Much has been accomplished on the political front. For example, up to now, 172 ILO member States had ratified the Equal Remuneration Convention, 1951 (No. 100) and 173 had ratified the Discrimination (Employment and Occupation) Convention, 1958 (No. 111). Those numbers are much closer to the universal ratification these fundamental standards deserve. The same cannot be said for the technical standards that govern types of employment important to women workers: domestic work; home work; part-time work; even night and underground work that with modern technology become more and more open around the world.

Progress on the ground remains equally elusive

Globally, only about half the world’s women are in the labour force, compared to nearly 80 per cent of men – a figure basically unchanged in 20 years. A large gender pay gap has narrowed but not much, with women still earning on average 23 per cent less than men. And new evidence is emerging that mothers suffer a wage penalty, often over and above the gender pay gap. Despite progress, 41 per cent of all women globally, still do not have adequate maternity protection.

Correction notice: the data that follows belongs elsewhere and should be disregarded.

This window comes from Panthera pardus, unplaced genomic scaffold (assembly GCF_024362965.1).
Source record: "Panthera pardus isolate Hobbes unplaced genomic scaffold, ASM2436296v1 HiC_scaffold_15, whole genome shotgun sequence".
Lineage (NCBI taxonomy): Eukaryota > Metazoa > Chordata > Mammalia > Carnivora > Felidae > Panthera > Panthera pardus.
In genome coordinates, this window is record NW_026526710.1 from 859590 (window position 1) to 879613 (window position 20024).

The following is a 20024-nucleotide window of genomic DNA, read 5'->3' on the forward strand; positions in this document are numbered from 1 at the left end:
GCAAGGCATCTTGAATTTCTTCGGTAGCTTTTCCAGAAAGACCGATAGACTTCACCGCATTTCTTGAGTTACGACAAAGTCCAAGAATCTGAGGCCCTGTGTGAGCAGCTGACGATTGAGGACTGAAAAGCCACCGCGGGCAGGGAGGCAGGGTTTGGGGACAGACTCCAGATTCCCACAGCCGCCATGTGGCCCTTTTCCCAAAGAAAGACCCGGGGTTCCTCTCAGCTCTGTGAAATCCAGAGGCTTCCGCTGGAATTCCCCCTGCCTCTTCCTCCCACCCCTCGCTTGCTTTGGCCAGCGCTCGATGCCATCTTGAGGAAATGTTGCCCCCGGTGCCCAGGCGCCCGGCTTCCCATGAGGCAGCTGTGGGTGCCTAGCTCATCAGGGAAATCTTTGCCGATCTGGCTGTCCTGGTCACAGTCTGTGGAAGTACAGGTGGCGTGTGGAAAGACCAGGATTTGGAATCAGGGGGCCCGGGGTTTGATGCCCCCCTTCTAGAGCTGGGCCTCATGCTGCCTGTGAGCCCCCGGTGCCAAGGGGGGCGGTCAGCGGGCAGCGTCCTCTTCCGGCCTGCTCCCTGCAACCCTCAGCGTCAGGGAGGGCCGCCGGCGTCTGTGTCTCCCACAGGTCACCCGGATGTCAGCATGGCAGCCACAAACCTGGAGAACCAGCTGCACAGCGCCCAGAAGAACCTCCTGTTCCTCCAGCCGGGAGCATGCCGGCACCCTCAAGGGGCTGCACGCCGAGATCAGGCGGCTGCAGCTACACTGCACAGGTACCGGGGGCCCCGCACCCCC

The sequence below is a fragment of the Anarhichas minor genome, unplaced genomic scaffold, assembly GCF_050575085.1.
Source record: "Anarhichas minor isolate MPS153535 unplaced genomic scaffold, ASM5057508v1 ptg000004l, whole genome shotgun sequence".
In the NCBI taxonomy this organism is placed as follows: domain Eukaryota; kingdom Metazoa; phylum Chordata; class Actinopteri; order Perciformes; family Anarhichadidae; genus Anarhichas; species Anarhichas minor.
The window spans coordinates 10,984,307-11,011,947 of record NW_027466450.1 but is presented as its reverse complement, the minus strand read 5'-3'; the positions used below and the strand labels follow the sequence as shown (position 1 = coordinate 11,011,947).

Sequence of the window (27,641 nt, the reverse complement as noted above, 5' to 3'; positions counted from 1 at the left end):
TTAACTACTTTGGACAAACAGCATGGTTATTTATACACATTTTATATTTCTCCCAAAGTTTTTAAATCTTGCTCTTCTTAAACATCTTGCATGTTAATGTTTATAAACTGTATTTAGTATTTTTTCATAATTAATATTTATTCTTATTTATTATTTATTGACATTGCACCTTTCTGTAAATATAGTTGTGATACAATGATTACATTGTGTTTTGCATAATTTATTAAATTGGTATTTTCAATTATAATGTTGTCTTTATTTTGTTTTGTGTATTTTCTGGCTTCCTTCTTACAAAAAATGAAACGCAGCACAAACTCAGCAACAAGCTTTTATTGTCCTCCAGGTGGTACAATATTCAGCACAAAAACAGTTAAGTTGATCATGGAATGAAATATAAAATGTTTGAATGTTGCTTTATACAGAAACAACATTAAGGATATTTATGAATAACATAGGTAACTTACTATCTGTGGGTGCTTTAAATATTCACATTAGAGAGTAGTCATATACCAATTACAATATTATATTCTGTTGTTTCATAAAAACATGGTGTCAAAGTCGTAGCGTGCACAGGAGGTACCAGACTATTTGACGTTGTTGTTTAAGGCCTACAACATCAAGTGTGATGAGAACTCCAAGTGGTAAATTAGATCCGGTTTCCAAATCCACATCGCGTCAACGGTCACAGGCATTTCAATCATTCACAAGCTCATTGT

Women continue to dominate low-wage jobs, vulnerable jobs such as healthcare workers or domestic workers – all adding to a stubborn gender pay gap.

Today women own and manage over 30 per cent of all businesses, but they tend to be concentrated in micro and small enterprises. Women sit on 19 per cent of board seats globally, and only 5 per cent of the CEOs of the world’s largest corporations are women.

We need solutions to care work if women are truly to have equal opportunities in the world of work. The “double burden” of working women can no longer be ignored as populations of all countries are ageing, and people are living longer.